John Opper described the 1930s as a "great gestation period" for his art. "I thought the Thirties was a very vital time for American art. . . . With the WPA, you got together whether it was the [Artists'] Union or the [American Artists'] Congress or whether it was a bar. . . and you talked about art, and you heard about important artists, and you began to live art." But Opper also remembered the thirties as a period of breakdown in the vitality of American art; "we became aware that a great deal was missing."
Academically trained like many of his contemporaries, Opper came to New York in 1934, two years after his graduation from Case Western Reserve University in Cleveland, Ohio. As a youth, he had taken Saturday art classes at the Cleveland Museum of Art and later studied at the Cleveland School of Art and the School of the Art Institute of Chicago. When he arrived in New York he was a well-trained painter, adept at rendering still lifes and particularly landscapes depicting the American scene. A reviewer of his 1937 exhibition at the Artists' Gallery in New York, for example, wrote about Opper's "colloquial flavor … spontaneity and an imaginative use of color which conveys just the feeling" that the subjects—East River tugboats, old garages, and scenes around Manhattan— suggested.
By 1937 Opper had become familiar with modernism, though he was not yet converted to the cause. Indeed, his 1937 show was made up of the still popular regionalist paintings. Earlier, in 1935 and 1936, he studied with Hans Hofmann and began to think in terms of forces and tensions within the picture plane. He met Wilfrid Zogbaum, Giorgio Cavallon, Byron Browne, Rosalind Bengelsdorf, and George McNeil, with whom he shared a studio. He paid frequent visits to Gallatin's Gallery of Living Art. He joined the WPA easel project in 1936 and began to paint in "a kind of transformed cubist style."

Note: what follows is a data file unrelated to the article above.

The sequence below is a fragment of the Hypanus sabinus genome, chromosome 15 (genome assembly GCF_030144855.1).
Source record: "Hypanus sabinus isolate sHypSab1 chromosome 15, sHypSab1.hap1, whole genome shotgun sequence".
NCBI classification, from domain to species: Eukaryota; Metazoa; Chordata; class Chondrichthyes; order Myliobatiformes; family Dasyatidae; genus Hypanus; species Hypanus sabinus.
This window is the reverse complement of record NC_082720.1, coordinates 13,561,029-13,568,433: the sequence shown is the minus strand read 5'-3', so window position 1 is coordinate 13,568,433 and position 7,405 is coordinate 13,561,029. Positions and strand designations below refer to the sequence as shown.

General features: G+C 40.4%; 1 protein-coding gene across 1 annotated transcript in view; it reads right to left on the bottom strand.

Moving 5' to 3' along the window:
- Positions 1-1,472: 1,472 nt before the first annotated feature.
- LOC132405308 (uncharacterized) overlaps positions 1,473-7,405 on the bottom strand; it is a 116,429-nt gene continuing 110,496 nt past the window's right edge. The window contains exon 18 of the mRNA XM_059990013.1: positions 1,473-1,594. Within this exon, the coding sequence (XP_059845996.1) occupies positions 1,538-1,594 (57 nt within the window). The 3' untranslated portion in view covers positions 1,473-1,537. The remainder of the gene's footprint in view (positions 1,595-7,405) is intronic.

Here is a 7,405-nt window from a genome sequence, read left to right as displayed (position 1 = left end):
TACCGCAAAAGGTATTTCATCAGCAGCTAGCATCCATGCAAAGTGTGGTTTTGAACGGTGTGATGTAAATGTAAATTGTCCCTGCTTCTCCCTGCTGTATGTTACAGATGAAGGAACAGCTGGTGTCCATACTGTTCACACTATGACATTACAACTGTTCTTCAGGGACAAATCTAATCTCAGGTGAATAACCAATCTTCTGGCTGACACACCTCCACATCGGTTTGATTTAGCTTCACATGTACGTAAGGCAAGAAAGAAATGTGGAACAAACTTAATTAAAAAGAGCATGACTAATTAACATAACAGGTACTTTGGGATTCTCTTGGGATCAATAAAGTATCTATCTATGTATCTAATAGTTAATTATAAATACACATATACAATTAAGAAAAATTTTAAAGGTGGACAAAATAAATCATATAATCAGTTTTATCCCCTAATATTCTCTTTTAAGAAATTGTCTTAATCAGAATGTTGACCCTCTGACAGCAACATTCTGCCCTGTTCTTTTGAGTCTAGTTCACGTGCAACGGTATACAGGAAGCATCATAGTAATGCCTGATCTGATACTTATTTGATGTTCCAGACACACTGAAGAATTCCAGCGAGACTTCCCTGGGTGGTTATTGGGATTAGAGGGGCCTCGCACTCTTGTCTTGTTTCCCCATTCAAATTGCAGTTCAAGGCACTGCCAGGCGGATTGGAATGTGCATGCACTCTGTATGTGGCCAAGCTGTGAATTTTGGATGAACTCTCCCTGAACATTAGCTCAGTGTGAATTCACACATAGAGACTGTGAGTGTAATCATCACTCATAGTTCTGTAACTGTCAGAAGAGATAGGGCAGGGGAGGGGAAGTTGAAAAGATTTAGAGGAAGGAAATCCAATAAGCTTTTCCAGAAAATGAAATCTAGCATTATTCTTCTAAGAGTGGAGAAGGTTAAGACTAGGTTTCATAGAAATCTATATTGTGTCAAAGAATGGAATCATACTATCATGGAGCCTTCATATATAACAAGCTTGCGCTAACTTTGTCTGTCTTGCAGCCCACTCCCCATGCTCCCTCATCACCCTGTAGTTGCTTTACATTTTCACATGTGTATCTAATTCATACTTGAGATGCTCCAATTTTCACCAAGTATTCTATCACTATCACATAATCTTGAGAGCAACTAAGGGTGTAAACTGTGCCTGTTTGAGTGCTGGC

When war came, Opper worked for three years with a marine architectural firm making drawings for the pipe systems of PT boats. After the war, he taught at the University of Wyoming and the University of Alabama, and between 1952 and 1957, he was on the faculty at the University of North Carolina. In 1957, he began teaching at New York University, where he remained until his retirement in 1974.
source: Virginia M. Mecklenburg The Patricia and Phillip Frost Collection: American Abstraction 1930–1945 (Washington, D.C.: Smithsonian Institution Press for the National Museum of American Art, 1989)